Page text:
Syrian Regime Sends Tanks To Deraa In Further Toughening Of Crackdown

Dozens of tanks have been reported en route to Deraa, the Syrian city at the centre of protests against President Bashar al-Assad, as a series of EU nations protested at the increasingly bloody government crackdown that is now believed to have killed more than 450 people.

Deraa remained largely cut off to outside communications but sources reported gunfire again on Wednesday. Amnesty International quoted eyewitnesses who said army snipers were shooting at injured people on the streets and those who tried to reach them.

Witnesses reported seeing a convoy of at least 30 army tanks leave an area near the Golan Heights front line with Israel and head south, apparently towards Deraa, where the protests against Assad's authoritarian regime began six weeks ago.

In an apparent toughening of the official response to the dissent, activists reported an increased security presence in the Damascus suburbs of Douma and Harasta and the coastal city of Banias, and a wave of arrests in towns including Tartous, Harasta and al-Tel. On Tuesday night hundreds of soldiers arrived in full combat gear in Douma. Residents in Deraa are now reportedly lacking basic services such as water and bread.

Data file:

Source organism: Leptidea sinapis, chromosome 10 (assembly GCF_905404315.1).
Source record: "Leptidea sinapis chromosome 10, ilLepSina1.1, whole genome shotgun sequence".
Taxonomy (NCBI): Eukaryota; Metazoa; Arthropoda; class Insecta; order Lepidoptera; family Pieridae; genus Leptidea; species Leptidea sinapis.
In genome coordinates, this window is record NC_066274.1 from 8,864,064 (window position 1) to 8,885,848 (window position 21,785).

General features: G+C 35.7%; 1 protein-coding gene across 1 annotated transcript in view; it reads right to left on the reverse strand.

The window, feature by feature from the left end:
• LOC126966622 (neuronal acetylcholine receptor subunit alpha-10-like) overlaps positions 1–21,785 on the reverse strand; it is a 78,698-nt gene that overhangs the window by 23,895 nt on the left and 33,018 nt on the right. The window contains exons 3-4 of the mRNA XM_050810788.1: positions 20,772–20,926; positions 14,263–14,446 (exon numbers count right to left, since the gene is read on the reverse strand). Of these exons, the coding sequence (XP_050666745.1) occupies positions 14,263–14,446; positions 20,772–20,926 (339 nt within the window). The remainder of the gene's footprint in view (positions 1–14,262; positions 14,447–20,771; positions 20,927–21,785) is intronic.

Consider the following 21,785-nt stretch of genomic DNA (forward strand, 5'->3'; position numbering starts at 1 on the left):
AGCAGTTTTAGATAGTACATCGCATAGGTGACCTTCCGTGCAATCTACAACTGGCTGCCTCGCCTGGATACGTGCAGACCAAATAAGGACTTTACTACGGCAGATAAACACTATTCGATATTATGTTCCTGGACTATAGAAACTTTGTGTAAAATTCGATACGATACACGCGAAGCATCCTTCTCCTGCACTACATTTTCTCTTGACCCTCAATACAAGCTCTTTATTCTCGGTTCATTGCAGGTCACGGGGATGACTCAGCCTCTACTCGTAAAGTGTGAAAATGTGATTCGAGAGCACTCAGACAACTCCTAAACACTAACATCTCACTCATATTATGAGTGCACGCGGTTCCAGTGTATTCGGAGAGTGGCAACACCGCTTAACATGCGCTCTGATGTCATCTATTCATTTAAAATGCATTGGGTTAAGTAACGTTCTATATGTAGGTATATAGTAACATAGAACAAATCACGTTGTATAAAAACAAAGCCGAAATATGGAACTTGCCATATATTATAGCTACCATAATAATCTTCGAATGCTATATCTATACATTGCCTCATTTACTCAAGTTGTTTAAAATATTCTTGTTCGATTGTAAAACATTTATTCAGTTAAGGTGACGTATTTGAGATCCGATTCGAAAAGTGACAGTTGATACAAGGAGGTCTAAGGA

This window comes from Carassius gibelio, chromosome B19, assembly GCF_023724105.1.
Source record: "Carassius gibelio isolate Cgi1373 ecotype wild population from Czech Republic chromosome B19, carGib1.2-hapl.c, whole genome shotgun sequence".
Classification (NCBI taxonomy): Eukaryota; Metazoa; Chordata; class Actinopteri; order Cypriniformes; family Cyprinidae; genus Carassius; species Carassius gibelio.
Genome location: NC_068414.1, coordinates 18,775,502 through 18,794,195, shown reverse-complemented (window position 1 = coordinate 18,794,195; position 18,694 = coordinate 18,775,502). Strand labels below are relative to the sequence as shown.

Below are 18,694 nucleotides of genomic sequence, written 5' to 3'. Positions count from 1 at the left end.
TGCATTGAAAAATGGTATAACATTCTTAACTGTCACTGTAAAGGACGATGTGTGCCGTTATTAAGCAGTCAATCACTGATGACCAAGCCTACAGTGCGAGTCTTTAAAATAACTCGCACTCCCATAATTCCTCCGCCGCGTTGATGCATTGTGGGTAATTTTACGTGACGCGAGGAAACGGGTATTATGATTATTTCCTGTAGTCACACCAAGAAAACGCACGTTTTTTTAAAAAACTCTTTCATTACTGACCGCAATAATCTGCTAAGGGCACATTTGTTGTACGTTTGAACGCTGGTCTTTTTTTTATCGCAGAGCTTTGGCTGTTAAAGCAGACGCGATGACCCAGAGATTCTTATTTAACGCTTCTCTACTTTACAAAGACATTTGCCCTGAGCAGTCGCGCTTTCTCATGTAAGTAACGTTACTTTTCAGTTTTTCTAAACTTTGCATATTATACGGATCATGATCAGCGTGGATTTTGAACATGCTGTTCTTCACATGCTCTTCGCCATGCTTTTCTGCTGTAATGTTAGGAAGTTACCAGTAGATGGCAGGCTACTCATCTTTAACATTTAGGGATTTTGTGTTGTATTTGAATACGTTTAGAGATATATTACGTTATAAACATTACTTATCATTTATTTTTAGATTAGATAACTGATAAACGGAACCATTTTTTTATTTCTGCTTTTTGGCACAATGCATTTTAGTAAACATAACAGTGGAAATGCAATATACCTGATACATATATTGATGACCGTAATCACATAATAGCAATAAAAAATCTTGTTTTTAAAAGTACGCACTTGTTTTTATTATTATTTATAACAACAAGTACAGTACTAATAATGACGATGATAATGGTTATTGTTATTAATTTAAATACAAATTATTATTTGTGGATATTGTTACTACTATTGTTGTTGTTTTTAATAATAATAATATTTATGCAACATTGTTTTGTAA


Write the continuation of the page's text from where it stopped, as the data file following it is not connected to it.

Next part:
""They are using a military operation to build the wall of fear again,"" said Wissam Tarif, executive director of the Syrian human rights group Insan. ""They are saying: 'We can use the army'. It is scary to see a city totally cut off and the military invading.""

According to Insan, at least 25 people died on Monday and Tuesday in Deraa, with reports of a further six early on Wednesday. Rights groups say the total death toll since 18 March has risen to more than 450.

There is rising concern over the situation at Deraa's Omari mosque, which has been turned into a field hospital in which medical supplies are believed to be running low.

The Guardian